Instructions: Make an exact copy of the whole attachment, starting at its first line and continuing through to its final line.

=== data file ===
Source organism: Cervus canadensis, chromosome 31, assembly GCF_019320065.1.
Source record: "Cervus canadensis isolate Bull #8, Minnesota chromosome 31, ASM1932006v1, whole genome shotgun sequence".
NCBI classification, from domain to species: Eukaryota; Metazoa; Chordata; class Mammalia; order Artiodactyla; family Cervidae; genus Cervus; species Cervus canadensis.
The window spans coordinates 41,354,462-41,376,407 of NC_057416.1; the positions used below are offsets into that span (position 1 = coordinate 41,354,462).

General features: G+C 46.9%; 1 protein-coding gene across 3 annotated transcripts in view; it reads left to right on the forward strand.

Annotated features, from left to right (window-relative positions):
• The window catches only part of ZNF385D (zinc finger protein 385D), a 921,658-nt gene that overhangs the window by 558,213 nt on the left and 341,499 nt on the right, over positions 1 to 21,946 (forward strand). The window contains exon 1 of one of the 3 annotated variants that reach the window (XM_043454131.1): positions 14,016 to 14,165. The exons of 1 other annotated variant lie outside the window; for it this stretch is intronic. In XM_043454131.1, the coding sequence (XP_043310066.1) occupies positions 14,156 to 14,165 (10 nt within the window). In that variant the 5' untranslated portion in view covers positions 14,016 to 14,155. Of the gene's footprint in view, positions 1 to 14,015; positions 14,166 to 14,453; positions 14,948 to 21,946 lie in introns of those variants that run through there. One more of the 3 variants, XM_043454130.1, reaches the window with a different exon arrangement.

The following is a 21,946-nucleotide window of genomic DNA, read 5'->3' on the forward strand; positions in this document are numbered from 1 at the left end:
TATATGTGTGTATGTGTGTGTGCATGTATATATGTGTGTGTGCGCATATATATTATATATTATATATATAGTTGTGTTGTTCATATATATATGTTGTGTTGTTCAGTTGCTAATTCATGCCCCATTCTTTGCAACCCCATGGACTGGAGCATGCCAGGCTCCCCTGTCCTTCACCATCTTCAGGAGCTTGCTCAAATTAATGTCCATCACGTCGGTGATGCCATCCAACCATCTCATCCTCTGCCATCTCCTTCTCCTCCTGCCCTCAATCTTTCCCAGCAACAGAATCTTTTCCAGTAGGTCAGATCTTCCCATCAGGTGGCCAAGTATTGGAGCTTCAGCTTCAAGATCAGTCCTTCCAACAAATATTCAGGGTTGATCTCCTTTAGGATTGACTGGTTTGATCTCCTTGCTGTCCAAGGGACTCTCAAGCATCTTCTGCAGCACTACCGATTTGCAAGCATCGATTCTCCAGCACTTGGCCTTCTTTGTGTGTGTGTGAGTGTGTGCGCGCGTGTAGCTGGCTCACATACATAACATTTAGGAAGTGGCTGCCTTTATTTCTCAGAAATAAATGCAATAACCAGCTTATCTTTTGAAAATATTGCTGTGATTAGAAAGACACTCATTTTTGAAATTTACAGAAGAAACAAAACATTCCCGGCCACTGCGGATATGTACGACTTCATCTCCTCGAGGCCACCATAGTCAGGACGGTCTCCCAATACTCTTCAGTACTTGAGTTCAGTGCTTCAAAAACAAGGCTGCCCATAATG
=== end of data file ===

Source organism: Cervus canadensis, chromosome 31, assembly GCF_019320065.1.
Source record: "Cervus canadensis isolate Bull #8, Minnesota chromosome 31, ASM1932006v1, whole genome shotgun sequence".
NCBI classification, from domain to species: Eukaryota; Metazoa; Chordata; class Mammalia; order Artiodactyla; family Cervidae; genus Cervus; species Cervus canadensis.
The window spans coordinates 41,354,462-41,376,407 of NC_057416.1; the positions used below are offsets into that span (position 1 = coordinate 41,354,462).

General features: G+C 46.9%; 1 protein-coding gene across 3 annotated transcripts in view; it reads left to right on the forward strand.

Annotated features, from left to right (window-relative positions):
• The window catches only part of ZNF385D (zinc finger protein 385D), a 921,658-nt gene that overhangs the window by 558,213 nt on the left and 341,499 nt on the right, over positions 1 to 21,946 (forward strand). The window contains exon 1 of one of the 3 annotated variants that reach the window (XM_043454131.1): positions 14,016 to 14,165. The exons of 1 other annotated variant lie outside the window; for it this stretch is intronic. In XM_043454131.1, the coding sequence (XP_043310066.1) occupies positions 14,156 to 14,165 (10 nt within the window). In that variant the 5' untranslated portion in view covers positions 14,016 to 14,155. Of the gene's footprint in view, positions 1 to 14,015; positions 14,166 to 14,453; positions 14,948 to 21,946 lie in introns of those variants that run through there. One more of the 3 variants, XM_043454130.1, reaches the window with a different exon arrangement.

The following is a 21,946-nucleotide window of genomic DNA, read 5'->3' on the forward strand; positions in this document are numbered from 1 at the left end:
TATATGTGTGTATGTGTGTGTGCATGTATATATGTGTGTGTGCGCATATATATTATATATTATATATATAGTTGTGTTGTTCATATATATATGTTGTGTTGTTCAGTTGCTAATTCATGCCCCATTCTTTGCAACCCCATGGACTGGAGCATGCCAGGCTCCCCTGTCCTTCACCATCTTCAGGAGCTTGCTCAAATTAATGTCCATCACGTCGGTGATGCCATCCAACCATCTCATCCTCTGCCATCTCCTTCTCCTCCTGCCCTCAATCTTTCCCAGCAACAGAATCTTTTCCAGTAGGTCAGATCTTCCCATCAGGTGGCCAAGTATTGGAGCTTCAGCTTCAAGATCAGTCCTTCCAACAAATATTCAGGGTTGATCTCCTTTAGGATTGACTGGTTTGATCTCCTTGCTGTCCAAGGGACTCTCAAGCATCTTCTGCAGCACTACCGATTTGCAAGCATCGATTCTCCAGCACTTGGCCTTCTTTGTGTGTGTGTGAGTGTGTGCGCGCGTGTAGCTGGCTCACATACATAACATTTAGGAAGTGGCTGCCTTTATTTCTCAGAAATAAATGCAATAACCAGCTTATCTTTTGAAAATATTGCTGTGATTAGAAAGACACTCATTTTTGAAATTTACAGAAGAAACAAAACATTCCCGGCCACTGCGGATATGTACGACTTCATCTCCTCGAGGCCACCATAGTCAGGACGGTCTCCCAATACTCTTCAGTACTTGAGTTCAGTGCTTCAAAAACAAGGCTGCCCATAATG